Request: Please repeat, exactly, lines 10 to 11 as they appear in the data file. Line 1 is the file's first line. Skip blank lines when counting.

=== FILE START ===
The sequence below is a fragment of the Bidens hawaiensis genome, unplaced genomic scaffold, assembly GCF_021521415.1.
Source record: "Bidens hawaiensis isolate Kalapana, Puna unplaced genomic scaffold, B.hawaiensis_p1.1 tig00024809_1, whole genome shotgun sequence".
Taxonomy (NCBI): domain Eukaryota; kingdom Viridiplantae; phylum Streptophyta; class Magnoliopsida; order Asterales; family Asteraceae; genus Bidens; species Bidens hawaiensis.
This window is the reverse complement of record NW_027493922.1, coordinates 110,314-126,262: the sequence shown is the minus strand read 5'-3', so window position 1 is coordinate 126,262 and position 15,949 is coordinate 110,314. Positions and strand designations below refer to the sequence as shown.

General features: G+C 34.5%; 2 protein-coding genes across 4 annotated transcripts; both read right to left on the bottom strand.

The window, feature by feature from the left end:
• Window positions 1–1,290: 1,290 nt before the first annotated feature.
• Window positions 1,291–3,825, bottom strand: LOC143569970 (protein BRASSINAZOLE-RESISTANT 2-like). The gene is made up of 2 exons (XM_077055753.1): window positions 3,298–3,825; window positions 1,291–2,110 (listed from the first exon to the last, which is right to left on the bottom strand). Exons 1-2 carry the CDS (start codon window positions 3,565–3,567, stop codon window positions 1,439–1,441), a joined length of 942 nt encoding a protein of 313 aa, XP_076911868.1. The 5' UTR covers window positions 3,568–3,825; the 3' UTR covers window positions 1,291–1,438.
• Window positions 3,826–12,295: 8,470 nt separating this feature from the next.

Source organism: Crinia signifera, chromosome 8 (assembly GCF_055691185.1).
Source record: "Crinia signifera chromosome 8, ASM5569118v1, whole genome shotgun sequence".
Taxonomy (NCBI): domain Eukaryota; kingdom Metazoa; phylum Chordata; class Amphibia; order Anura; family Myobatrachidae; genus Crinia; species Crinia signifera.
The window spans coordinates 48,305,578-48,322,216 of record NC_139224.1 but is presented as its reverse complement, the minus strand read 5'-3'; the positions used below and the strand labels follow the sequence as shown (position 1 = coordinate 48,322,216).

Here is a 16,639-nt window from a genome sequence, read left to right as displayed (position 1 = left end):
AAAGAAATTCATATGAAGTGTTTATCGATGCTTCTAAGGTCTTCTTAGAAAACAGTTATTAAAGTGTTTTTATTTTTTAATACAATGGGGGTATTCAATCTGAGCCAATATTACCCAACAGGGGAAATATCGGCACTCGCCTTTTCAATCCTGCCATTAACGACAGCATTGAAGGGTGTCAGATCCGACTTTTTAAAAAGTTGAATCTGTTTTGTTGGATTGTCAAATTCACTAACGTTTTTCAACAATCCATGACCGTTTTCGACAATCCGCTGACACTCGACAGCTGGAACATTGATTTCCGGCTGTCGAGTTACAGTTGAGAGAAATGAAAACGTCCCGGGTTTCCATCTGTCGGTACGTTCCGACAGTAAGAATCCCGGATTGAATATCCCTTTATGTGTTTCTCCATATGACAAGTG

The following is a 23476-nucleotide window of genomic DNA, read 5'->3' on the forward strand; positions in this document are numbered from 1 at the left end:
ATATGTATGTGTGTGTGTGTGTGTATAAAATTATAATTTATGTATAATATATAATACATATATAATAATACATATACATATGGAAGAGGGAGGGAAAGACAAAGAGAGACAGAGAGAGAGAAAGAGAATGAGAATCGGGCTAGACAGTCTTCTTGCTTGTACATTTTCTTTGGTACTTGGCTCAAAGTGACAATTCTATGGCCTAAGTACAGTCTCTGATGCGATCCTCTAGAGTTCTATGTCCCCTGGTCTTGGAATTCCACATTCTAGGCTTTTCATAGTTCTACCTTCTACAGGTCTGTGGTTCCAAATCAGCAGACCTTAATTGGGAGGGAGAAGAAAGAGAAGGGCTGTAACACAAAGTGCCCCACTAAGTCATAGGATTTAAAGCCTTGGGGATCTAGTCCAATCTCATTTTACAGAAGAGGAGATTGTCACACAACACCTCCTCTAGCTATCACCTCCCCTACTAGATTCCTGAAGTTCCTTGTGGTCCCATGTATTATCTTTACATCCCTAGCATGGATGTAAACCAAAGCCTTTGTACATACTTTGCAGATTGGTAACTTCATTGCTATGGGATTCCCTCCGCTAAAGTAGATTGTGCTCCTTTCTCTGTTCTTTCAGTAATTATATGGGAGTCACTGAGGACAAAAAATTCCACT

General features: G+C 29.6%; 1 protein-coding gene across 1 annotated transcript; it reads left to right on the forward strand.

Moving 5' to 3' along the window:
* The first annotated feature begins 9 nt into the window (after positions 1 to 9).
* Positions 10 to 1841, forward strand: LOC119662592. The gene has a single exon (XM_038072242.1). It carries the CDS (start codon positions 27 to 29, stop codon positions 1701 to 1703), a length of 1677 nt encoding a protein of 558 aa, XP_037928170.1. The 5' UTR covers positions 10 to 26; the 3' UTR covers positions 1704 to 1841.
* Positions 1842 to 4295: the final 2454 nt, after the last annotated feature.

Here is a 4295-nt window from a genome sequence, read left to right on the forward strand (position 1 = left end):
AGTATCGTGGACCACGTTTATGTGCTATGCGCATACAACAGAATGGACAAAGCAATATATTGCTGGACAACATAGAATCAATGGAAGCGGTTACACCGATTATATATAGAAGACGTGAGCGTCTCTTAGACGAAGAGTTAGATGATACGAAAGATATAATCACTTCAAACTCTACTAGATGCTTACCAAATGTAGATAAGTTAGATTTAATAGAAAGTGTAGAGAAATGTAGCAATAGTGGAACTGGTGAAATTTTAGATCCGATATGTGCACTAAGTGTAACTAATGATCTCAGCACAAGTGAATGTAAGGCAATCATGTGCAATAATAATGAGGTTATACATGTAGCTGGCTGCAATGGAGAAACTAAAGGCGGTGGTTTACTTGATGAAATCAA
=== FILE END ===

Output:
Source organism: Crinia signifera, chromosome 8 (assembly GCF_055691185.1).
Source record: "Crinia signifera chromosome 8, ASM5569118v1, whole genome shotgun sequence".